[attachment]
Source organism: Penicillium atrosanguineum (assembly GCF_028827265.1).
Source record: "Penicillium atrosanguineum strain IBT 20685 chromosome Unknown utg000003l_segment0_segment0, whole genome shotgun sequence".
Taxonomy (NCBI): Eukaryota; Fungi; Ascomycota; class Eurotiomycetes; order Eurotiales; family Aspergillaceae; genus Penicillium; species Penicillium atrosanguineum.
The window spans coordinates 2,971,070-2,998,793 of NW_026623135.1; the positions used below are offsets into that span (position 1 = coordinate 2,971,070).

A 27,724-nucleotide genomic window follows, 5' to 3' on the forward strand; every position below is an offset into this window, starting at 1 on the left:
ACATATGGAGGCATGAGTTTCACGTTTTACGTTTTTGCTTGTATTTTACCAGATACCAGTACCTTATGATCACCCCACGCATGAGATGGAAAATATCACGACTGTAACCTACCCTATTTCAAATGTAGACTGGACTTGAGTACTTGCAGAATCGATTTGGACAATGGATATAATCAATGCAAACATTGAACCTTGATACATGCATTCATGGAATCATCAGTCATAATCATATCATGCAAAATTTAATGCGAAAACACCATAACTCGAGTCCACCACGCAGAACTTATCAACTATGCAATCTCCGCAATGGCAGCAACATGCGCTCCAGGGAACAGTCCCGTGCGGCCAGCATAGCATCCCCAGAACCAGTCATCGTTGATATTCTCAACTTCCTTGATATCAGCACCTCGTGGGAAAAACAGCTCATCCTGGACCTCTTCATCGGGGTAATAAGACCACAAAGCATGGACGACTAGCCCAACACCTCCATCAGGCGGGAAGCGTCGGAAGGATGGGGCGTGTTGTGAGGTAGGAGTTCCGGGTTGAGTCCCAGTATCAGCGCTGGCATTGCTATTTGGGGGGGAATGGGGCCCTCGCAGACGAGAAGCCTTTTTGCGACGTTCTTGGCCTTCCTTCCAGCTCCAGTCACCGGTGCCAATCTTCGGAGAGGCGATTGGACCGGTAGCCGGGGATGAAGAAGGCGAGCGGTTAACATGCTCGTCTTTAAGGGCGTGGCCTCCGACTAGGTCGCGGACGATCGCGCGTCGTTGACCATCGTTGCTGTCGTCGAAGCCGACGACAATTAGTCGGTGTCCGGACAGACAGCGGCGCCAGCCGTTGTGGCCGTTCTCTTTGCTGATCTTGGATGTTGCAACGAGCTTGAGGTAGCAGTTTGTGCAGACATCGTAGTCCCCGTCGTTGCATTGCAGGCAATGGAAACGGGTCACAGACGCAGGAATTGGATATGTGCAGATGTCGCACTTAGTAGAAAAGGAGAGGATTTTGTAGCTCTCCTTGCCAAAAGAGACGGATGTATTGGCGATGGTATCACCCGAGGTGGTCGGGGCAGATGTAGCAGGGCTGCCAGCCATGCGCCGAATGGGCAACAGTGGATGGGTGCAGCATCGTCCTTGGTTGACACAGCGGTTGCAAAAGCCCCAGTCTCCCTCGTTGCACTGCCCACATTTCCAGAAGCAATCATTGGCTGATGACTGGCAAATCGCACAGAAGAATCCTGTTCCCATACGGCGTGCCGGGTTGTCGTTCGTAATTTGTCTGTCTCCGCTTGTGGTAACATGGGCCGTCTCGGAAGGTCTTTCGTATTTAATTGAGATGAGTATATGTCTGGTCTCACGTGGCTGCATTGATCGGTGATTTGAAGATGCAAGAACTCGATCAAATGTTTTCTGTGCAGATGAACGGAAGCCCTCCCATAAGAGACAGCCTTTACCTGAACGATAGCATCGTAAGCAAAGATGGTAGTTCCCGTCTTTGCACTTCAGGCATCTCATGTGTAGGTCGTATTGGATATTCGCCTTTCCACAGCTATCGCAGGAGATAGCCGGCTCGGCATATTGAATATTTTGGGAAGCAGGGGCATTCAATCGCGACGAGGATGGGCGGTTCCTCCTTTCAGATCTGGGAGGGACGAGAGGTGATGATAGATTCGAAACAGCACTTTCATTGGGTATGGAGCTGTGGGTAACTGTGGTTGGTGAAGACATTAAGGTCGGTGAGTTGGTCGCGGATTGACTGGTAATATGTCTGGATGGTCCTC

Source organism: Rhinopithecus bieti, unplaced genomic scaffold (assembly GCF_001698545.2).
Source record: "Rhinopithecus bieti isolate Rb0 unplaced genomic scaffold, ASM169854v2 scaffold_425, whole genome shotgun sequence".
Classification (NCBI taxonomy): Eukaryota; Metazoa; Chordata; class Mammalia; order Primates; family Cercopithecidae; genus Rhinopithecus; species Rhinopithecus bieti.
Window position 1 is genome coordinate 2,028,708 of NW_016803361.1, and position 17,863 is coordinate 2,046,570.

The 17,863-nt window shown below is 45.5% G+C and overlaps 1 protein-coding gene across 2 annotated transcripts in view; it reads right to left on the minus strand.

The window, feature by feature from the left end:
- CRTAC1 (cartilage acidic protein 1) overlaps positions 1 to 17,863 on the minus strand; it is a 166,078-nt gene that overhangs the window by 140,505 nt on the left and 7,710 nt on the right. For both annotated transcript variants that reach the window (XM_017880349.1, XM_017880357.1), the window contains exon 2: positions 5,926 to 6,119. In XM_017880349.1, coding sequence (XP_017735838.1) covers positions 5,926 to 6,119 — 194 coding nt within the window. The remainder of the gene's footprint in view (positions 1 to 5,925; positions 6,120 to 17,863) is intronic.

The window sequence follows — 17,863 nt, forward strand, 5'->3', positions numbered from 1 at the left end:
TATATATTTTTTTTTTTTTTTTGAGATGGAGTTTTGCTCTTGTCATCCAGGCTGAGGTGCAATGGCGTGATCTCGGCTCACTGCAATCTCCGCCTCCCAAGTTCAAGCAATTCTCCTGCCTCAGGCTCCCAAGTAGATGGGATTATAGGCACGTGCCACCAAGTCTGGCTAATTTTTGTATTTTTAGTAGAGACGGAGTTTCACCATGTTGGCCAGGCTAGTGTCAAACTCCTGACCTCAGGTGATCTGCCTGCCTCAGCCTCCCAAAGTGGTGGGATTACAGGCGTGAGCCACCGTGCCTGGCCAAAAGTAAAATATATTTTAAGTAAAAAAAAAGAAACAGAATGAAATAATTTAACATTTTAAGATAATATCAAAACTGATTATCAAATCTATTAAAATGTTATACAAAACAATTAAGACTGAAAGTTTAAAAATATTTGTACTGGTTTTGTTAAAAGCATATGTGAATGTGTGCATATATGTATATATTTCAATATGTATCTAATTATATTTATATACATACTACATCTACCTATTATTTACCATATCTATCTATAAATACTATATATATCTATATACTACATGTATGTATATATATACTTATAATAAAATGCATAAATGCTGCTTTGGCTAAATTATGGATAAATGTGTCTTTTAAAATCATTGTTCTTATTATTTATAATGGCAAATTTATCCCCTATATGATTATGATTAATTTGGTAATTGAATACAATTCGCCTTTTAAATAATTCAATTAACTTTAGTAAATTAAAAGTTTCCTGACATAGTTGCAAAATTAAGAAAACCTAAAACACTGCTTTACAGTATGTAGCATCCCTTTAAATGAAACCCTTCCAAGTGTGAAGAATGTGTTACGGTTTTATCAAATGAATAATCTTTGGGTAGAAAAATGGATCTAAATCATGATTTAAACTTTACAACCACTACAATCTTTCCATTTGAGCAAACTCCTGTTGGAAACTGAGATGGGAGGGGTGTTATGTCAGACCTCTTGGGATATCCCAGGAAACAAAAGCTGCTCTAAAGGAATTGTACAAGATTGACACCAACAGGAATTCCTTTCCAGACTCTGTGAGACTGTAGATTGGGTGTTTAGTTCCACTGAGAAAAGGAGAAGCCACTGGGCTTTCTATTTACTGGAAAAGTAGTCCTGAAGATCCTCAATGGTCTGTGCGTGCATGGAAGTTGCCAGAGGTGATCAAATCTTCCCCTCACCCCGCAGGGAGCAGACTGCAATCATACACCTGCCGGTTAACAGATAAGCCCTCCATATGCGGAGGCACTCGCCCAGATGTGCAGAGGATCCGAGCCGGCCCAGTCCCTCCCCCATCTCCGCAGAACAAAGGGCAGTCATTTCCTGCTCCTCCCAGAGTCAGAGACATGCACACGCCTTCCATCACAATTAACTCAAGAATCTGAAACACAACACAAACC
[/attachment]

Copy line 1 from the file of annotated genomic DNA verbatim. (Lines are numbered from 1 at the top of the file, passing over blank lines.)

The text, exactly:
Source organism: Penicillium atrosanguineum (assembly GCF_028827265.1).